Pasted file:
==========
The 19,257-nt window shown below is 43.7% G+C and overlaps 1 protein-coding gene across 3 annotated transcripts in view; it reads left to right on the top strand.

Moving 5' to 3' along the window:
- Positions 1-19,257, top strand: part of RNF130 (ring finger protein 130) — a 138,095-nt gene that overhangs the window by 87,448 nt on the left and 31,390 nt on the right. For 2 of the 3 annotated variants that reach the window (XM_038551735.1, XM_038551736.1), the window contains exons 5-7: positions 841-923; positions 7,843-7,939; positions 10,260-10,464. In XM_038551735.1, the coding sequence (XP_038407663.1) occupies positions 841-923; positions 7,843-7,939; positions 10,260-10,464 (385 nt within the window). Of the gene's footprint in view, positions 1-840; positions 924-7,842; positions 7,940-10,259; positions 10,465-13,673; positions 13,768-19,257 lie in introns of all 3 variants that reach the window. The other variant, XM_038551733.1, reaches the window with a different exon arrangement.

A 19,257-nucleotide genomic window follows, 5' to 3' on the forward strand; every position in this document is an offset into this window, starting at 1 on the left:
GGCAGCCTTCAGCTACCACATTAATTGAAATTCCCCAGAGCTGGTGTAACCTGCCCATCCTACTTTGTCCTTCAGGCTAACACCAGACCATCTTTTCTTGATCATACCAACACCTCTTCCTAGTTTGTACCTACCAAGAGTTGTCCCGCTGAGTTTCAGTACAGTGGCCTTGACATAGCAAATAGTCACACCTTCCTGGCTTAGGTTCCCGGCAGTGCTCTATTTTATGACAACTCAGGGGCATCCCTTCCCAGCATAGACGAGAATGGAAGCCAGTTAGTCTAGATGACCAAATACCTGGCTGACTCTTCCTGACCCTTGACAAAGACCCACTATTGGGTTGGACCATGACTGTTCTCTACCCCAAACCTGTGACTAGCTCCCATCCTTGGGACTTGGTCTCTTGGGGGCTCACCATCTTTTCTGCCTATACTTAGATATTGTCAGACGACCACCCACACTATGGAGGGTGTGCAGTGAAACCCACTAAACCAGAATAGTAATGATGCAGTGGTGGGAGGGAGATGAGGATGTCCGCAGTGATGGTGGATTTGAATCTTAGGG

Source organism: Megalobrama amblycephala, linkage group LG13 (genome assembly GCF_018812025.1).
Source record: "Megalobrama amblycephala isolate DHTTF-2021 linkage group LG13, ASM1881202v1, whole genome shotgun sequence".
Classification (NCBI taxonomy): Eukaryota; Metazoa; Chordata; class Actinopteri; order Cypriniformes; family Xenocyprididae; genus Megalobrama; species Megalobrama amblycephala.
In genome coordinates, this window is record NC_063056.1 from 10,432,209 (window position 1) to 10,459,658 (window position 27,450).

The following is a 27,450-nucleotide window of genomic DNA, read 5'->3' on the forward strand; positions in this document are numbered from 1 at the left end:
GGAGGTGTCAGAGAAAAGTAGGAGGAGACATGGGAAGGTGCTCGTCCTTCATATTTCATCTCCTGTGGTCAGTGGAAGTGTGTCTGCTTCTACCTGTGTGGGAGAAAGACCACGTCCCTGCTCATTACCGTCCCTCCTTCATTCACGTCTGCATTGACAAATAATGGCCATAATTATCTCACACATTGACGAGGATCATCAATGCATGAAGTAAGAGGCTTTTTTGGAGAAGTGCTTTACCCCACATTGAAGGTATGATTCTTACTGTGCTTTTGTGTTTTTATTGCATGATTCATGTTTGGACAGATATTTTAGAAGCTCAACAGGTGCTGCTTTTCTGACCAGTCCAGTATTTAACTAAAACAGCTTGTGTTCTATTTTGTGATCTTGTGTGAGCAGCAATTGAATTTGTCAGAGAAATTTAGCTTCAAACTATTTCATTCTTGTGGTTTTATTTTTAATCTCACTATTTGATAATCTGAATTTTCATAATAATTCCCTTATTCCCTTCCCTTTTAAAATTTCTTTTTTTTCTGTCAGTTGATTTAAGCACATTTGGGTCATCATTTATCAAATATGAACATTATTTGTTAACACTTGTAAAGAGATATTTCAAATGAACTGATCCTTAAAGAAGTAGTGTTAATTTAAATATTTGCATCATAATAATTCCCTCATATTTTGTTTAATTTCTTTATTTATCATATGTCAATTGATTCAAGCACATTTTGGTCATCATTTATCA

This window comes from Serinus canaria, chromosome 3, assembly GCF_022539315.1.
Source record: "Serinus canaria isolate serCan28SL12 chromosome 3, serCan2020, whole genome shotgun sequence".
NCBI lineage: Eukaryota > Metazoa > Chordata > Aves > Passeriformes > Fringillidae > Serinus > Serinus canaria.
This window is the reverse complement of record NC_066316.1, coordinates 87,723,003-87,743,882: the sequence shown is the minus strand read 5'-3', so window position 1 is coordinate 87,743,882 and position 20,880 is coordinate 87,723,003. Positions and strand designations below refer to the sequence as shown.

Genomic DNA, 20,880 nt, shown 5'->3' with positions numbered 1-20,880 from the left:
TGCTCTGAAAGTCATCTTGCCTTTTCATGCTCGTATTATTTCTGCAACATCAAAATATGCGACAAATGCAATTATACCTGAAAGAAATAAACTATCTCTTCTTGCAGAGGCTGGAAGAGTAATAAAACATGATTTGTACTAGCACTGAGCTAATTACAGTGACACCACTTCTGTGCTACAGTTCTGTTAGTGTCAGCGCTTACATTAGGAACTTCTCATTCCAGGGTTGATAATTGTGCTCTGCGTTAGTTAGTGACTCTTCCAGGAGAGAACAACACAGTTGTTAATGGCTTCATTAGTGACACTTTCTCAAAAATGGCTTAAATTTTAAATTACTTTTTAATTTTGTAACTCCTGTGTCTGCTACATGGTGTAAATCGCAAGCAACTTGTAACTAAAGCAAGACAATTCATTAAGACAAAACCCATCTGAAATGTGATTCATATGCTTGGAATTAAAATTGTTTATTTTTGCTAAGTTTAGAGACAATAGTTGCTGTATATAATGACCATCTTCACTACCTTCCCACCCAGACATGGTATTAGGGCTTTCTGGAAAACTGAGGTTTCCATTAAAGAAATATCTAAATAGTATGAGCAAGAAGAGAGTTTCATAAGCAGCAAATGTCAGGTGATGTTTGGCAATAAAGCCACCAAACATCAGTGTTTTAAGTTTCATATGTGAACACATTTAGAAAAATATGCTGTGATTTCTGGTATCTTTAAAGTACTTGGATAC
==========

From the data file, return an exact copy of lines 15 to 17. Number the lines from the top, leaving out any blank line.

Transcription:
This window is the reverse complement of record NC_066316.1, coordinates 87,723,003-87,743,882: the sequence shown is the minus strand read 5'-3', so window position 1 is coordinate 87,743,882 and position 20,880 is coordinate 87,723,003. Positions and strand designations below refer to the sequence as shown.

Genomic DNA, 20,880 nt, shown 5'->3' with positions numbered 1-20,880 from the left:
TGCTCTGAAAGTCATCTTGCCTTTTCATGCTCGTATTATTTCTGCAACATCAAAATATGCGACAAATGCAATTATACCTGAAAGAAATAAACTATCTCTTCTTGCAGAGGCTGGAAGAGTAATAAAACATGATTTGTACTAGCACTGAGCTAATTACAGTGACACCACTTCTGTGCTACAGTTCTGTTAGTGTCAGCGCTTACATTAGGAACTTCTCATTCCAGGGTTGATAATTGTGCTCTGCGTTAGTTAGTGACTCTTCCAGGAGAGAACAACACAGTTGTTAATGGCTTCATTAGTGACACTTTCTCAAAAATGGCTTAAATTTTAAATTACTTTTTAATTTTGTAACTCCTGTGTCTGCTACATGGTGTAAATCGCAAGCAACTTGTAACTAAAGCAAGACAATTCATTAAGACAAAACCCATCTGAAATGTGATTCATATGCTTGGAATTAAAATTGTTTATTTTTGCTAAGTTTAGAGACAATAGTTGCTGTATATAATGACCATCTTCACTACCTTCCCACCCAGACATGGTATTAGGGCTTTCTGGAAAACTGAGGTTTCCATTAAAGAAATATCTAAATAGTATGAGCAAGAAGAGAGTTTCATAAGCAGCAAATGTCAGGTGATGTTTGGCAATAAAGCCACCAAACATCAGTGTTTTAAGTTTCATATGTGAACACATTTAGAAAAATATGCTGTGATTTCTGGTATCTTTAAAGTACTTGGATAC